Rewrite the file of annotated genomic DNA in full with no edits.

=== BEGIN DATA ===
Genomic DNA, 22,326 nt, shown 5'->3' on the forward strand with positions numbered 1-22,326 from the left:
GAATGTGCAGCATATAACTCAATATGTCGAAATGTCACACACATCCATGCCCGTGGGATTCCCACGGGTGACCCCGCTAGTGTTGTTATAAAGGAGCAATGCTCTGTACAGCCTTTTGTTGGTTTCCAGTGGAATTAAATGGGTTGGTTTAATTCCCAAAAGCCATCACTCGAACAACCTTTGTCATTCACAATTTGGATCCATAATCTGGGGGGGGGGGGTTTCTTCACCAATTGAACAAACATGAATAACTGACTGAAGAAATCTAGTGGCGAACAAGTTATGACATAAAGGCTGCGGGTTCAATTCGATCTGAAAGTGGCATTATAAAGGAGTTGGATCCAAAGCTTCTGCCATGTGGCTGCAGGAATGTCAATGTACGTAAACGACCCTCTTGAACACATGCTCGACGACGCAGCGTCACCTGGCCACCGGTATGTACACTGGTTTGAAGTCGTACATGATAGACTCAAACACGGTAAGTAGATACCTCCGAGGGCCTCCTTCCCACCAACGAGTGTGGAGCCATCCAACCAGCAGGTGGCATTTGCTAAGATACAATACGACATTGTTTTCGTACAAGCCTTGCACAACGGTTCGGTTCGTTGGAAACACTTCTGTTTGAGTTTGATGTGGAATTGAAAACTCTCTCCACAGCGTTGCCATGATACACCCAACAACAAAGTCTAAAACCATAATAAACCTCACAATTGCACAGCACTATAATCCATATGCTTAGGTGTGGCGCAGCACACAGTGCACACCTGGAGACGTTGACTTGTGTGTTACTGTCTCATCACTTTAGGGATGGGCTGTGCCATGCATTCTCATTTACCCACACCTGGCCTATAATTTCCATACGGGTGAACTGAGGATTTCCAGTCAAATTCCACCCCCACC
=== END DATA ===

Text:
Genomic DNA, 22,326 nt, shown 5'->3' on the forward strand with positions numbered 1-22,326 from the left:
GAATGTGCAGCATATAACTCAATATGTCGAAATGTCACACACATCCATGCCCGTGGGATTCCCACGGGTGACCCCGCTAGTGTTGTTATAAAGGAGCAATGCTCTGTACAGCCTTTTGTTGGTTTCCAGTGGAATTAAATGGGTTGGTTTAATTCCCAAAAGCCATCACTCGAACAACCTTTGTCATTCACAATTTGGATCCATAATCTGGGGGGGGGGGGTTTCTTCACCAATTGAACAAACATGAATAACTGACTGAAGAAATCTAGTGGCGAACAAGTTATGACATAAAGGCTGCGGGTTCAATTCGATCTGAAAGTGGCATTATAAAGGAGTTGGATCCAAAGCTTCTGCCATGTGGCTGCAGGAATGTCAATGTACGTAAACGACCCTCTTGAACACATGCTCGACGACGCAGCGTCACCTGGCCACCGGTATGTACACTGGTTTGAAGTCGTACATGATAGACTCAAACACGGTAAGTAGATACCTCCGAGGGCCTCCTTCCCACCAACGAGTGTGGAGCCATCCAACCAGCAGGTGGCATTTGCTAAGATACAATACGACATTGTTTTCGTACAAGCCTTGCACAACGGTTCGGTTCGTTGGAAACACTTCTGTTTGAGTTTGATGTGGAATTGAAAACTCTCTCCACAGCGTTGCCATGATACACCCAACAACAAAGTCTAAAACCATAATAAACCTCACAATTGCACAGCACTATAATCCATATGCTTAGGTGTGGCGCAGCACACAGTGCACACCTGGAGACGTTGACTTGTGTGTTACTGTCTCATCACTTTAGGGATGGGCTGTGCCATGCATTCTCATTTACCCACACCTGGCCTATAATTTCCATACGGGTGAACTGAGGATTTCCAGTCAAATTCCACCCCCACC